Christmas is one of the most widely celebrated holidays that comes to mind when I think about how many people believe in the gift of giving during times of need and appreciation during the holiday season.
Even though not all countries and regions celebrate Christmas, they may celebrate Hannakuah or the other Jewish and Islamic holidays, but this time of year is truly celebrated all over the world.
After consulting with family and friends, I have compiled a list of the most unique and interesting Christmas and holiday traditions around the world.
Since Japan is not technically a national holiday in Japan like it is in America, the Japanese take this holiday and make it theirs with a very interesting and strange twist. To us, Americans, KFC is the best (in my opinion) fried chicken fast food place that is accessible amongst all of the 50 states, but in Japan, KFC is one of their favorite restaurants to eat at. On Christmas in Japan, Japanese families gather around the table with a bucket of fried chicken, and maybe some of their famous biscuits, macaroni and cheese, or mashed potatoes, while some of us experience the baked ham or turkey. Shockingly, this tradition is not that new as it started to become popular in 1974 after an advertisement that aired in Japan that said “Kurisumasu ni wa kentakkii!” which translates to “Kentucky for Christmas!” KFC truly never thought about how successful that international marketing advertisement would be!
Iceland, known as the land of being the exact opposite of what the name means, has a very strange twist to the 12 Days of Christmas experience. Instead of 12 Days, they celebrate 13. On the 13th day, Icelandic children are said to be visited by Yule Lads, which give them candy if they have made the nice list, and rotten potatoes if they have made the naughty list.
Growing up with my father being an Irish citizen since his family was born there, he always followed the most well-known Irish Christmas tradition. With the heavy influence of Catholicism in almost every Irish tradition, the Irish leave a tall red candle on their windowsills, as a symbol of warmth and comfort during the holiday season.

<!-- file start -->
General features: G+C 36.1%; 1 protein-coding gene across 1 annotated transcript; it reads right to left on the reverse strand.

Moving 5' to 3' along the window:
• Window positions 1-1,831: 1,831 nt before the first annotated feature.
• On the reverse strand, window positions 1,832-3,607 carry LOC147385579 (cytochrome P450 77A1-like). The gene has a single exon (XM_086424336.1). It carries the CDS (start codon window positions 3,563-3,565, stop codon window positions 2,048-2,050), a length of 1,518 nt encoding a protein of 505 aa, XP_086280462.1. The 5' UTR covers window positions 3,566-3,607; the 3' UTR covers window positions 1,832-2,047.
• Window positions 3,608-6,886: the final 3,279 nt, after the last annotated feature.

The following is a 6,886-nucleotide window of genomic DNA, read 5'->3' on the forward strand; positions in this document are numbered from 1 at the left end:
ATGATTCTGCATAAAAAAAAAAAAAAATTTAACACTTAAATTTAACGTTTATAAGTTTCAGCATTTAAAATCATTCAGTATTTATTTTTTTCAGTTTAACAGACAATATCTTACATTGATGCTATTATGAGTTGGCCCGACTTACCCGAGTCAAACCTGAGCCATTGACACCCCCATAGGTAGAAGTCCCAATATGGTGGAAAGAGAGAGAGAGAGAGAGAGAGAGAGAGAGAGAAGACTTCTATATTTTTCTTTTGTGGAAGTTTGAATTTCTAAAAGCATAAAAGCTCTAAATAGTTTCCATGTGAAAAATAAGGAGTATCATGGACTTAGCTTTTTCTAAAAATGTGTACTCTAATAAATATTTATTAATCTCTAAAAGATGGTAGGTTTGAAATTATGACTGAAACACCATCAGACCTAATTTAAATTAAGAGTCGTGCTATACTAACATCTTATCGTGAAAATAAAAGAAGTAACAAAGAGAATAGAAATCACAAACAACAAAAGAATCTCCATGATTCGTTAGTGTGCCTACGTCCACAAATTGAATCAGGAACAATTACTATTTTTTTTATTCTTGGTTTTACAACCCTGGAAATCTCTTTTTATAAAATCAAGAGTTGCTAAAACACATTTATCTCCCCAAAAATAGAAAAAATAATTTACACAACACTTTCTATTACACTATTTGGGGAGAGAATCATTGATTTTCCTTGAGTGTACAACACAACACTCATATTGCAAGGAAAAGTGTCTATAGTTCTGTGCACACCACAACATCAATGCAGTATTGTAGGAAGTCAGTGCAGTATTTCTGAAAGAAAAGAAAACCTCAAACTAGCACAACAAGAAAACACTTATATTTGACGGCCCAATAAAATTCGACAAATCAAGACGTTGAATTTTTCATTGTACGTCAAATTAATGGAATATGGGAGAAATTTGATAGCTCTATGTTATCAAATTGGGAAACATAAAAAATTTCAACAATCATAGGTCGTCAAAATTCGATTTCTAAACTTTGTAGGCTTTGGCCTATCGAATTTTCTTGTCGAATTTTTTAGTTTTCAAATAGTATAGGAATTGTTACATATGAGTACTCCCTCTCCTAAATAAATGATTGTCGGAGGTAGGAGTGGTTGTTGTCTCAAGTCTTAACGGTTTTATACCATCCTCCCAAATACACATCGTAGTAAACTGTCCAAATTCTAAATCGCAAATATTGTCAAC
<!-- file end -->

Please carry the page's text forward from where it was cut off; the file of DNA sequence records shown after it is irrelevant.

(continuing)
Like many European countries, they tend to have more controversial traditions, specifically those in which people scare children. In Austria, Krampus joins the tradition as being the Sata that handles the naughty children. For example, on December 6, children are asked to make a list of their good and bad actions of the year; the good children received sweets, apples, and nuts, but the bad children need to worry and see what Krampus will give them on Christmas morning, and it will not be a bag of coal.
5. The Philippines
Every Saturday before Christmas, the Philippines host a Giant Lantern Festival, usually in San Fernando, in which they take eleven villages to take part in the festival and competition to who can build the most beautiful and unique lantern of the year.
Norweigan Christmas traditions are some of the weirdest ones I have heard about. The weirdest one, by far, has to be where they hide their brooms. These traditions first began when witches and evil spirits were known to come on Christmas Eve night looking for brooms to use for traveling.
7. The United States (Washington D.C.)
Since I am from the wonderful and weird state of New Jersey, I never knew this tradition occurred in the D.C. area for those of us who are members of the Jewish faith. Since 1979, there is the lighting of an almost 30 foot tall Menorah during the eight days and nights during the celebration of Hannakuah.
I hope you guys enjoy this list and possibly try these out and make them your own! Happy Holidays!